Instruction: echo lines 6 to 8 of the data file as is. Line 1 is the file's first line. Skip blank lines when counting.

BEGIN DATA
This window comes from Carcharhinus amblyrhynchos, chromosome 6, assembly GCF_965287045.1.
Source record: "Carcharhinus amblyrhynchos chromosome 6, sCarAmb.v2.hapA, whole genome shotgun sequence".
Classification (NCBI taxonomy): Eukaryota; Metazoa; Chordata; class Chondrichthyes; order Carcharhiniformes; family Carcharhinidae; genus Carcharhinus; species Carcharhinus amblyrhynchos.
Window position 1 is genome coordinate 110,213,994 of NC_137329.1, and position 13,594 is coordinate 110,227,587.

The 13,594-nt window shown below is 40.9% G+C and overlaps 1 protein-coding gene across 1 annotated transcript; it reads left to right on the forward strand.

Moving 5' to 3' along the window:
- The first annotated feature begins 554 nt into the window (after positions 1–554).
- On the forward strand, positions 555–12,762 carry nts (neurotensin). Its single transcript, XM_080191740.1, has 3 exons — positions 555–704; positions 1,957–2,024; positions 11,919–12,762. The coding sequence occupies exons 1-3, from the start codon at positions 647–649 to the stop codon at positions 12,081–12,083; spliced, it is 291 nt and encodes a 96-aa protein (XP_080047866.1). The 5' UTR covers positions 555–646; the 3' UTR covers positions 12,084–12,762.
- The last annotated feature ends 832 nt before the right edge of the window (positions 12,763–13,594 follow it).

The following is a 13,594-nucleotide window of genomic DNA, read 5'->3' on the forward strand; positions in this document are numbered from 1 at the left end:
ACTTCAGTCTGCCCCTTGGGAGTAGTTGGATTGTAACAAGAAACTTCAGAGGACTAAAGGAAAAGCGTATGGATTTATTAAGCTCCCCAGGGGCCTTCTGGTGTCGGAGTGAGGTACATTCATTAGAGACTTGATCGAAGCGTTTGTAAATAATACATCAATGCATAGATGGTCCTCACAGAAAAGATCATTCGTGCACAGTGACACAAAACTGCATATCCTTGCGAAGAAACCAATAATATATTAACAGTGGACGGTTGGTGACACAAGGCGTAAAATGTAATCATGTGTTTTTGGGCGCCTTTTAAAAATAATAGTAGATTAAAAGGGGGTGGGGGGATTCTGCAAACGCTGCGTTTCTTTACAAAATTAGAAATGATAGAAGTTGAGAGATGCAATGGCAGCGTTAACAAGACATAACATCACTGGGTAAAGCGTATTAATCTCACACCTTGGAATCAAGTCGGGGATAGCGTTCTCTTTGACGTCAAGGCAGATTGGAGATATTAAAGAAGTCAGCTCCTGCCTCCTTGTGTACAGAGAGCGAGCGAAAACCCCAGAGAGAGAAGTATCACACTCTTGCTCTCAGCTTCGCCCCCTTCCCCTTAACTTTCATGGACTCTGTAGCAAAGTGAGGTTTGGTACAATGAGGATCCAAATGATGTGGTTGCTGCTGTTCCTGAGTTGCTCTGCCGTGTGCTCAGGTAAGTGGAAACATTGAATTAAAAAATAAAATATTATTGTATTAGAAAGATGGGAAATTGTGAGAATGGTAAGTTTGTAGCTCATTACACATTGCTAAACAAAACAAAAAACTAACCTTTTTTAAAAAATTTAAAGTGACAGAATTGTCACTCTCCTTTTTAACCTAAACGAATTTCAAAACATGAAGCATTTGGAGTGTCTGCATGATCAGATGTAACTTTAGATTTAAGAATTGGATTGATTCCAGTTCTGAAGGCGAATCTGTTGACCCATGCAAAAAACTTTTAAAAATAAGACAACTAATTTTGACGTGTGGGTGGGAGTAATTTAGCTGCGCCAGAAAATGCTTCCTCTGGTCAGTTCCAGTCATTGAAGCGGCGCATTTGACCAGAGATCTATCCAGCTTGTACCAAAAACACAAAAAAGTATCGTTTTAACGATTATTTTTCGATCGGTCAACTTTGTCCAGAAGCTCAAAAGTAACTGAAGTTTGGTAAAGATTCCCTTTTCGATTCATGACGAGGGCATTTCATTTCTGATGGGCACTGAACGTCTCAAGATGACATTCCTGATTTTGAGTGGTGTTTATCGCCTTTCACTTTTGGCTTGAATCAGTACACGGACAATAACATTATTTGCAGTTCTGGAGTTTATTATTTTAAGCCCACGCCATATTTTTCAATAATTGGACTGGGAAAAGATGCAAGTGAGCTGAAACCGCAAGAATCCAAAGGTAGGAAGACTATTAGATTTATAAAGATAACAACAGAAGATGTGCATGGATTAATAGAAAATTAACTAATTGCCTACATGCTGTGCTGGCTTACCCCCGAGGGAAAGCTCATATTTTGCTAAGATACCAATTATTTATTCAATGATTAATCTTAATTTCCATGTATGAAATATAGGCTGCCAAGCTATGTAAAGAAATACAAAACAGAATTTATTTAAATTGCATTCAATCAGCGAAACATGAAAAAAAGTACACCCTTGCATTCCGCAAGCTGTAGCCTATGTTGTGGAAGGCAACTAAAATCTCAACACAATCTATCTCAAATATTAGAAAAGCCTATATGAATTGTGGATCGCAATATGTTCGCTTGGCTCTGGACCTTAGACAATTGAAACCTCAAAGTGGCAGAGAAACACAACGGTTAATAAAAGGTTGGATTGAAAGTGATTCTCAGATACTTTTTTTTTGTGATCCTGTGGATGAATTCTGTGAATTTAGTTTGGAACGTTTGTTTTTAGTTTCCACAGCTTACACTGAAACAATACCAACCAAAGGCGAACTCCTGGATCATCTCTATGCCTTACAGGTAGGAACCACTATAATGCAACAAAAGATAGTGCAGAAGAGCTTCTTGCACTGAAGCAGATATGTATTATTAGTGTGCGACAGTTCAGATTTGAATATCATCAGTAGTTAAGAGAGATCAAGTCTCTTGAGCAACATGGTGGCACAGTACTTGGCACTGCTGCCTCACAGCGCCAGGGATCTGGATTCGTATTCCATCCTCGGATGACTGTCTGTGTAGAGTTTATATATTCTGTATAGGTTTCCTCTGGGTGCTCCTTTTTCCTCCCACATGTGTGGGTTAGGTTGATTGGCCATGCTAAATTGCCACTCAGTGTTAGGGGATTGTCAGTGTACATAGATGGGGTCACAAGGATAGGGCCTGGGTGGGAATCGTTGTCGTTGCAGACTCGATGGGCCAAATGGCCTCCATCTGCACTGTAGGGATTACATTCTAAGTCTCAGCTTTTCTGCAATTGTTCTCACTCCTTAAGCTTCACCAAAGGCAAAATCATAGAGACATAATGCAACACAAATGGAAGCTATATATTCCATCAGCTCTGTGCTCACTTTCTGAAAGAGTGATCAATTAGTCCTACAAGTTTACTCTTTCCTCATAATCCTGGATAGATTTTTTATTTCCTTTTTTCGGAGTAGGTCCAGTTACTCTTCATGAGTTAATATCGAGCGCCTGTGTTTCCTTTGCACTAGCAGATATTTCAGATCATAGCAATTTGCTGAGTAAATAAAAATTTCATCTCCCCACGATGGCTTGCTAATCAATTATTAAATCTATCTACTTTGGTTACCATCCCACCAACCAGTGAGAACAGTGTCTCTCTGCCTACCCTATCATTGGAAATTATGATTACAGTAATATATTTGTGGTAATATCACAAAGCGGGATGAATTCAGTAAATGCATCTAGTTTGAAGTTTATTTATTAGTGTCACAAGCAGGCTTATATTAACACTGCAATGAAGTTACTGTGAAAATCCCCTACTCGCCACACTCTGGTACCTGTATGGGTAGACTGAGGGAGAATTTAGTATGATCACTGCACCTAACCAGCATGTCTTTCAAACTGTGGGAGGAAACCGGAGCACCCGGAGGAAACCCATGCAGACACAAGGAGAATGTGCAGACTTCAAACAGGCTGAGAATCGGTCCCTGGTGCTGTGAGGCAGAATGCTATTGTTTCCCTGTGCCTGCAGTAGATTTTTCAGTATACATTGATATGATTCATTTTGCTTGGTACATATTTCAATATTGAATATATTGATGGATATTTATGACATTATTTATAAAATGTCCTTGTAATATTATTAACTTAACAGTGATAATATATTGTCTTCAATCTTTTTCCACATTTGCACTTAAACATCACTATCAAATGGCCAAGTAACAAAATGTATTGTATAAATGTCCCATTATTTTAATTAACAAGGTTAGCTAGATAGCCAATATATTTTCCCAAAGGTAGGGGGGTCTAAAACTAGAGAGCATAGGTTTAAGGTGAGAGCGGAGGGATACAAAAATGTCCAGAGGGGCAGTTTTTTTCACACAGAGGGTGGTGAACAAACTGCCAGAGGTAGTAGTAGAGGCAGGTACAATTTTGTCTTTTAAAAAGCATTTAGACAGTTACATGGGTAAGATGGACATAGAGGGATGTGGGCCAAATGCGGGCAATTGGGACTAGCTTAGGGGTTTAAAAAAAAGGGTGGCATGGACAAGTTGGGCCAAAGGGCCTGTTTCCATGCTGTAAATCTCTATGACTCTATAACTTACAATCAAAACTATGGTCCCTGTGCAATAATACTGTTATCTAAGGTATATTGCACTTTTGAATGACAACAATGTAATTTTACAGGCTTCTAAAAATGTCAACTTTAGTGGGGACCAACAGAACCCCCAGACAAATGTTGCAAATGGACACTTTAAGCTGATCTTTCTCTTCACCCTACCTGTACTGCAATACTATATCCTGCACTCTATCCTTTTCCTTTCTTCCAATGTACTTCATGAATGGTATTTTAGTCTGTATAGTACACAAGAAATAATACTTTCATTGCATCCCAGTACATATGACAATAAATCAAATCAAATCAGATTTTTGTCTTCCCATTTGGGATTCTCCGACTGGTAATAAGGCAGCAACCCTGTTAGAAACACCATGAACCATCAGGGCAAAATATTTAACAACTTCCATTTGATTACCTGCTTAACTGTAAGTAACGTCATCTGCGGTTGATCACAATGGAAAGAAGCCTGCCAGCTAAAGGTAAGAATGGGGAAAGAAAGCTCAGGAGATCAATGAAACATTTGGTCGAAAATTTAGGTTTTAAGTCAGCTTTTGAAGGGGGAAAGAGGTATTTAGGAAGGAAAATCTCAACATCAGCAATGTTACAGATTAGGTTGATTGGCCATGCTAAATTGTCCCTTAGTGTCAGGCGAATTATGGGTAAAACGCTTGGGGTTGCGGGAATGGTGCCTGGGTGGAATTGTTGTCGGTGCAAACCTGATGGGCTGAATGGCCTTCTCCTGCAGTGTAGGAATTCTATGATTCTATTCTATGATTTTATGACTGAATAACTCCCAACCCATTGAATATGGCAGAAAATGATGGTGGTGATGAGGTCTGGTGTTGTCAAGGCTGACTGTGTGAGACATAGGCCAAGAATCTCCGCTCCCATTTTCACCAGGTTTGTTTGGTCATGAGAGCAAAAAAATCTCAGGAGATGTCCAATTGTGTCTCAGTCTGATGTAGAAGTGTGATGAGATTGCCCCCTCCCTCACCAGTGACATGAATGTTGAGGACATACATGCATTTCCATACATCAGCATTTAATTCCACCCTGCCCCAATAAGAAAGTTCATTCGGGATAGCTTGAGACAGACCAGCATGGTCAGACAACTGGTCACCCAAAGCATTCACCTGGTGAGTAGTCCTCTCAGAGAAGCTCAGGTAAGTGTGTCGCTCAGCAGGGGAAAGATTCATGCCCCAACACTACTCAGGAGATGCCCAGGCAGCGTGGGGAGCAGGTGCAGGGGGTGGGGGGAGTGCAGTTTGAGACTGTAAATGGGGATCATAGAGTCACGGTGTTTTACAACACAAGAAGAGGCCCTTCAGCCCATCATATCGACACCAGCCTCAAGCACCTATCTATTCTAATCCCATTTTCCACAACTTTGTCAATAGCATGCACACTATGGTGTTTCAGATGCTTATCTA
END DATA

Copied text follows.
Moving 5' to 3' along the window:
- The first annotated feature begins 554 nt into the window (after positions 1–554).
- On the forward strand, positions 555–12,762 carry nts (neurotensin). Its single transcript, XM_080191740.1, has 3 exons — positions 555–704; positions 1,957–2,024; positions 11,919–12,762. The coding sequence occupies exons 1-3, from the start codon at positions 647–649 to the stop codon at positions 12,081–12,083; spliced, it is 291 nt and encodes a 96-aa protein (XP_080047866.1). The 5' UTR covers positions 555–646; the 3' UTR covers positions 12,084–12,762.